3. It can be intimidating; prepare to doubt yourself. 

By the final day of the festival, I had experienced various states of excitement, anxiety, joy and...doubt. There are women out here producing fantastic shows about topics ranging from women in television, black cinema, trauma, race, immigration, social reform, and more. Many work with teams to produce high quality content through storytelling, reporting, interviewing and scoring. My podcast is just me, although I will soon be releasing episodes where I interview others, and I model it after some of my favorite shows; podcasts that are intimate and perhaps considered "easier" to produce since they don't have to sift through hours of tape or audio to create a complete story. They are usually one or two people at a mic sharing their life with listeners. In the midst of hearing about others' podcasts, I began doubting my own. A chance encounter placed me in a elevator with two high-profile members of the industry repping, NPR and Pineapple Street Media. I used this time to ask them the question ruminating for 2 days, "what if my show isn't polished and sophisticated? Is there still a place for me?" In unison, they replied, "yes! of course!" and encouraged me to make the show I want to make because if I didn't, any other show wouldn't sound like me. It was the message I needed to hear.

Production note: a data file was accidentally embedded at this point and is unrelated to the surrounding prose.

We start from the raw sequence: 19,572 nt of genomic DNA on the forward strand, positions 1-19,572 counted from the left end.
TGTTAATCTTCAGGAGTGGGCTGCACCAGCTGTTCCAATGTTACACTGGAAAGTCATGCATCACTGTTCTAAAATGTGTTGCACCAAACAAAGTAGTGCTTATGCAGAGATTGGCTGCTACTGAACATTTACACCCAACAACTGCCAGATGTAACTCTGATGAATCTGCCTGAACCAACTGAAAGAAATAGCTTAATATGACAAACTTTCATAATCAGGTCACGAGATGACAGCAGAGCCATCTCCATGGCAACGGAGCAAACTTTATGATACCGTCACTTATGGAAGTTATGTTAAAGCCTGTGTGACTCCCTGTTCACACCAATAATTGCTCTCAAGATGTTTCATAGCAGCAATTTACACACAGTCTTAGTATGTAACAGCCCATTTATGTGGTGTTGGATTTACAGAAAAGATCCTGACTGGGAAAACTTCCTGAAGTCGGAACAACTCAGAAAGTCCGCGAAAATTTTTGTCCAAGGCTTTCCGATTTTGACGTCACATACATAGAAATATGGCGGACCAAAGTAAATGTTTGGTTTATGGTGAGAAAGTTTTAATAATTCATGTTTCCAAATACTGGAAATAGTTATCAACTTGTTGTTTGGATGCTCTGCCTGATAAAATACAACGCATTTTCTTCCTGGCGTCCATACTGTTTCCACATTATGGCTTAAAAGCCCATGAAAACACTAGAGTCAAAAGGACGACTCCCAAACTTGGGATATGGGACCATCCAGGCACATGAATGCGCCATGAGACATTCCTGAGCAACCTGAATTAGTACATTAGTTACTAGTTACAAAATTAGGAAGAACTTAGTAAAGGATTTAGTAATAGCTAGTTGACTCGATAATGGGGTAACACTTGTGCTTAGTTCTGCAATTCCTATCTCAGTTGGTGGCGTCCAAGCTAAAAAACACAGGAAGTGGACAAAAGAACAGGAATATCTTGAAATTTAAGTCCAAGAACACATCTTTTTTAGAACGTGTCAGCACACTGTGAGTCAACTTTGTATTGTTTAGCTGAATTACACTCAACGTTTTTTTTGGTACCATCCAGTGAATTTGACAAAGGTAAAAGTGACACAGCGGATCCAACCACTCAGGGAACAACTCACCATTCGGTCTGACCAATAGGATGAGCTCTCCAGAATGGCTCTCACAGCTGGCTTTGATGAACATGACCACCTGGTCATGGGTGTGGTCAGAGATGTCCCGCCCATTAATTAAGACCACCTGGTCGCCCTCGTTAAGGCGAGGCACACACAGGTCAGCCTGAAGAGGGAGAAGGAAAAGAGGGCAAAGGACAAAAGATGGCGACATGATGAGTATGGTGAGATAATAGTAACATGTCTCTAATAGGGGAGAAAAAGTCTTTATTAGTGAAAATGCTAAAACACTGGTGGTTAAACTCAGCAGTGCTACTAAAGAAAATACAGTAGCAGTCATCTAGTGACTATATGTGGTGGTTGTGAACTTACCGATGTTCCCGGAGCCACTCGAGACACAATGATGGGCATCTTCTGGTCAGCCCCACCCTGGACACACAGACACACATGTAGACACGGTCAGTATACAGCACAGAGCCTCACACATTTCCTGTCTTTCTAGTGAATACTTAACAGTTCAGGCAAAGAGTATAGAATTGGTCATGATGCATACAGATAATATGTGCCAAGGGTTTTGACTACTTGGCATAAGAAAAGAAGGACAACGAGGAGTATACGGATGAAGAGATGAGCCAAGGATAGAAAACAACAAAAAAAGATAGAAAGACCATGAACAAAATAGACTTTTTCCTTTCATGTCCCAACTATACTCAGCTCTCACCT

4. Be as simple or complex as you want, but if the show doesn't sound good, you're toast.